Leverage Good News — It Has Market Value

Good news — a puissant, often overlooked marketing tool. A well-written communique creates credibility with established clients, can intrigue those you hope to cultivate, and will likely generate new opportunities.

Strategically applied, this undervalued item has tremendous value as a force multiplier. Happy woman who leveraged good news to her benefit because it has market value.

Good news manifests in many forms and from many sources, such as:

  • Testimonials from clients or affiliates
  • Winning community recognition
  • Inclusion in the list “Fortune 100 Best Companies to Work For”
  • Positive media coverage

Success stories often relate to your mission, goals, and major milestones. Progress in these areas can well merit mention. Examples include:

  • Securing a major contract
  • Winning a grant
  • Completing a successful pilot program
  • Concluding a major project early or under budget
  • Exceeding financial expectations (e.g., sales, profits, ROI)

In crafting your message, identify three categories of information: what (the success story), who (your audience), and how (means of dissemination).

What – Describe the event and its significance. State how others benefit, doing so from their perspective. Include detail to set the context:

  • Selected as #1 from XX competitors
  • Won a contract (cite the monetary value)
  • First occurrence in XX amount of time
  • Another in a string of XX successes (i.e., we’re on a winning streak)

Who – Cast a wide net. While your primary client base is the most obvious audience, consider others who might value your product or service. Who else might help spread your good news?

Notify corporate or other business partners, chat groups on social media, professional associations, collegiate organizations, family, and friends, etc. You get the picture.

Disseminate internally, as well. Why? Colleagues in your own organization need to know. Everyone likes to be on a winning team.

How – Share the information through many venues: social media, press releases, interviews (e.g., podcast and radio), marketing materials (e.g., brochures), web sites (on multiple pages), newsletters (yours and affiliate organizations’), trade journals, and end-of-year reports.

Proof in the proverbial pudding! My previous newsletter cited a “Write to Influence!” success story whereby our fire station won a $60,000 grant. My LinkedIn post conveying that information has been viewed 635 times and earned 26 “likes.” Spread that word!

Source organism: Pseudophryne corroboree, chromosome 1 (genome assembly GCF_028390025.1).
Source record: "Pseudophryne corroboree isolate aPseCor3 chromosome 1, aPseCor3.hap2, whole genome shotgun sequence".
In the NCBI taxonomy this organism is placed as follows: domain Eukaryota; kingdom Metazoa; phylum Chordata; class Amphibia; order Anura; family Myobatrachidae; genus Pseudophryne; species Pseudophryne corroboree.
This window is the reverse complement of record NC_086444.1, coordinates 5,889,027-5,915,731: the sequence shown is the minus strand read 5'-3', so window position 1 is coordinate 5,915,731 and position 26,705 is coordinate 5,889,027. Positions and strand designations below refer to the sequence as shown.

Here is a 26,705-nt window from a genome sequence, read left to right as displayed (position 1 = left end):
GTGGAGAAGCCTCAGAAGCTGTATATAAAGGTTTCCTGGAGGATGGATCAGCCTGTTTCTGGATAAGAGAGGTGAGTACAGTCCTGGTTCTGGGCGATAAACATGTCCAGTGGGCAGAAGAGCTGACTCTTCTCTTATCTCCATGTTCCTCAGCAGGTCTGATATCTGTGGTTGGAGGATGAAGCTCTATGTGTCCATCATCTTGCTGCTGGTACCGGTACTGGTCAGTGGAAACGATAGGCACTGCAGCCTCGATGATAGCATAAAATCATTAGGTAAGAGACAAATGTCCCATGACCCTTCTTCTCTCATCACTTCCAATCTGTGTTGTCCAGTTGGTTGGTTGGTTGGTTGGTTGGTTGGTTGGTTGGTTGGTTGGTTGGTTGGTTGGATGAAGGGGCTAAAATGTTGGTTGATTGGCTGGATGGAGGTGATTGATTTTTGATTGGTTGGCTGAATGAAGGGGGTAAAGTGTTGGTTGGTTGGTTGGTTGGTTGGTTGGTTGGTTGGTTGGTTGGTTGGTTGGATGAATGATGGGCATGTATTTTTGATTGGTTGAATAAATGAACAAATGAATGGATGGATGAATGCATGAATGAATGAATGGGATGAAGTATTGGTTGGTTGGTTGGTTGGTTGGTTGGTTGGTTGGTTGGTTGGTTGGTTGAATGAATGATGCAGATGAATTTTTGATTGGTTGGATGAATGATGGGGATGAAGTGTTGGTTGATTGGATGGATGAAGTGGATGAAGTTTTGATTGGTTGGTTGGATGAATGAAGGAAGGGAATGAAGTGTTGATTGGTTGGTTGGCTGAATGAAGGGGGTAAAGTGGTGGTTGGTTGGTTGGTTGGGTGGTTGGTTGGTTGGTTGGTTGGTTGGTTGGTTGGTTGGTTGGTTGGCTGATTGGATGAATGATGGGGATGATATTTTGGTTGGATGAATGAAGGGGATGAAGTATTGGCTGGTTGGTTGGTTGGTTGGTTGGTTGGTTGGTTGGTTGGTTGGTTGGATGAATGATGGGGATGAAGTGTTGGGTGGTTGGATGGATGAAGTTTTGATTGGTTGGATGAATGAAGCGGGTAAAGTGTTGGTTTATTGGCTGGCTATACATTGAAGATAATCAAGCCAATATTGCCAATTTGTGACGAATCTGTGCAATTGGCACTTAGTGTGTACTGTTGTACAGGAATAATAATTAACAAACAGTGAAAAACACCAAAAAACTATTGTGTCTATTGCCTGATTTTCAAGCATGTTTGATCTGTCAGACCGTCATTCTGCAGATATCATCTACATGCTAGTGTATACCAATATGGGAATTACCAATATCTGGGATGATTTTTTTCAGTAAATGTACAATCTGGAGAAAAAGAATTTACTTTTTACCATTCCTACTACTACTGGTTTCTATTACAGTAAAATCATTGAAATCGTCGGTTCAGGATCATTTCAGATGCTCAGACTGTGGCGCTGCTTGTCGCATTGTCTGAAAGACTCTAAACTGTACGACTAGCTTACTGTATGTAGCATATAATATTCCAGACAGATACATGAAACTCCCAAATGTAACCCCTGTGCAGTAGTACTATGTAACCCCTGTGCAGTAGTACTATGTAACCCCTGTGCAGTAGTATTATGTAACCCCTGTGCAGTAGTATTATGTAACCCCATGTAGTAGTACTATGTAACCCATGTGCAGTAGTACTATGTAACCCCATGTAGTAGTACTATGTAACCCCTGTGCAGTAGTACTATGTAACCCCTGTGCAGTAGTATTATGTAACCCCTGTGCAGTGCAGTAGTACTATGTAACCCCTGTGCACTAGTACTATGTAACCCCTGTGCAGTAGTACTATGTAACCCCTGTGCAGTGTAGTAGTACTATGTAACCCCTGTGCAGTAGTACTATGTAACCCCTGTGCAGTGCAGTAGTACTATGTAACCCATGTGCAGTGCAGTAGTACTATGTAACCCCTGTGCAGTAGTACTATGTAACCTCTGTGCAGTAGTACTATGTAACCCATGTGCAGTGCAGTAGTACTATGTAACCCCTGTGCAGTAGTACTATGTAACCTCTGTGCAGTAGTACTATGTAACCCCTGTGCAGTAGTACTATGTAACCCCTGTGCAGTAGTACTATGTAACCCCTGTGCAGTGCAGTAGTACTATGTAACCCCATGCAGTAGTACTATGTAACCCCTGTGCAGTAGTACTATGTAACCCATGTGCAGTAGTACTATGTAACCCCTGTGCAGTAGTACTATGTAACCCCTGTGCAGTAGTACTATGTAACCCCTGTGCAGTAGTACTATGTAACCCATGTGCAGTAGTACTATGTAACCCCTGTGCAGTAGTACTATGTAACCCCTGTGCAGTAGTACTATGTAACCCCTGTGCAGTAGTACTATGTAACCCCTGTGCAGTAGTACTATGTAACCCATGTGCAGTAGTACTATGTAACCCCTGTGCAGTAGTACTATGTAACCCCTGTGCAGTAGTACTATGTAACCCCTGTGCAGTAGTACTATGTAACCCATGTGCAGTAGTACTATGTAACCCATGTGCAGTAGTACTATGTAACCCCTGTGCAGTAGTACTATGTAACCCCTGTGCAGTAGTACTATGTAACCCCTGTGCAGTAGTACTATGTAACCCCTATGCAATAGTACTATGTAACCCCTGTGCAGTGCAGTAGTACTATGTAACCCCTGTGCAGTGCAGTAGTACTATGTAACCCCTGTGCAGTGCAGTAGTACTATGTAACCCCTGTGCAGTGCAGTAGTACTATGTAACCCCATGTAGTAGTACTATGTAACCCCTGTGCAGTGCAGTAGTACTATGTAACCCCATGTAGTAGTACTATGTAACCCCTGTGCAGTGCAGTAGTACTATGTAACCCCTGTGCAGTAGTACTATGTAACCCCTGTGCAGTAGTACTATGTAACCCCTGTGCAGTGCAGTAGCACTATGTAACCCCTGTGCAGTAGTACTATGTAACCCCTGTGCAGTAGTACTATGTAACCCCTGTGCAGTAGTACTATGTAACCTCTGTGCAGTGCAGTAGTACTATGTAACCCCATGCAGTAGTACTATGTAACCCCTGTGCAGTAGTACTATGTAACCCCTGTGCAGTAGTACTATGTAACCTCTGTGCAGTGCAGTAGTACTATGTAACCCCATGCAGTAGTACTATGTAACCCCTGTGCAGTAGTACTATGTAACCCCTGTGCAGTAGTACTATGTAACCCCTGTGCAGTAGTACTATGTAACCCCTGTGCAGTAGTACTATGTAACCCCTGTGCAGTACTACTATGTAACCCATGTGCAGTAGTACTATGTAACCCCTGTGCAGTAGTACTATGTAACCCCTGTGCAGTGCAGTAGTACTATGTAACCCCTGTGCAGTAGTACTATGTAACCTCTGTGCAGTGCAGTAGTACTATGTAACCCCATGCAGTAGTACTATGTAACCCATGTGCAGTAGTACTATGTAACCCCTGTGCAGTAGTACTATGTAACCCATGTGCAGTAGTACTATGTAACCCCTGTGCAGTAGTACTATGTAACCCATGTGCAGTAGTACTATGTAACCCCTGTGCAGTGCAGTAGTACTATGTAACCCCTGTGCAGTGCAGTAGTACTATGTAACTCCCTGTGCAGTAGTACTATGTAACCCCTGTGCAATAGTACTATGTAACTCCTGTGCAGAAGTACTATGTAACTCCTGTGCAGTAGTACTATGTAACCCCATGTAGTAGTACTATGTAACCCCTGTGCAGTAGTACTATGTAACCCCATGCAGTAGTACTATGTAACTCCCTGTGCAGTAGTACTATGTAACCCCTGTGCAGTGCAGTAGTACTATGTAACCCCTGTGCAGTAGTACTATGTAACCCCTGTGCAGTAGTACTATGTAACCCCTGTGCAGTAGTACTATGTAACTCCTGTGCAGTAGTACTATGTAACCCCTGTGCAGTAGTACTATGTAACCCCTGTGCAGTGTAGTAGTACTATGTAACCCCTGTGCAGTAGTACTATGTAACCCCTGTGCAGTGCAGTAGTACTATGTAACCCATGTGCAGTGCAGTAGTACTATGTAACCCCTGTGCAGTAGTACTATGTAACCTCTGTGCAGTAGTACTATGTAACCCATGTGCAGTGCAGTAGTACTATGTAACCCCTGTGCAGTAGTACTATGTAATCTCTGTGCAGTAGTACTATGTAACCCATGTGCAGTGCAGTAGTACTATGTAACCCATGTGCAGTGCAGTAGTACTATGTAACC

Good news leveraged on a grand scale — with incredible results!

I once assumed command of an Air Force squadron of 480 young men and women. At that time, unit morale was abysmal.

My senior enlisted corps and I created several unique and tremendously successful programs that enhanced professional development of the troops and others that focused on supporting their families. However, we didn’t stop there!

To capitalize on the market value of our ground-breaking initiatives, my unit’s Public Affairs Office and I launched a year-long, strategic communication campaign – sustained, focused, and exciting – by composing articles on each of these initiatives … the what.

The mechanism … the how … was The Spokesman, a monthly Air Force magazine. In our context, a feature article in this publication equated to front-page coverage in the Wall Street Journal.

More than 16,000 people based in locations worldwide read this publication. They constituted part of … the who. My own unit also factored prominently in my intended audience. Reading about themselves – and knowing their colleagues around the globe were doing so, too – instilled tremendous pride. [Note: this story predates social media. The Spokesman was our sole means of mass communication].

Our campaign harnessed the power of good news with four exceptional results.

  1. Morale soared, blossoming as the unit gained self-esteem. My squadron earned a well-deserved reputation for innovation and a focus on people. This transformation was magnificent to behold.
  2. Through this publicity, other units learned about and replicated our programs to benefit their own people.
  3. Published recognition propelled careers of my troops who developed these programs.
  4. We demonstrated to our readers that hard work, creativity, initiative, and leadership is a winning formula to resolve pressing issues!

The lesson – good news has market value! Distance yourself from the immediacy of today’s concerns, reflect on recent achievements, and seize the opportunity to proclaim good news. Effectively articulated and strategically disseminated … a success story is pure gold for your company, your people, and your cause.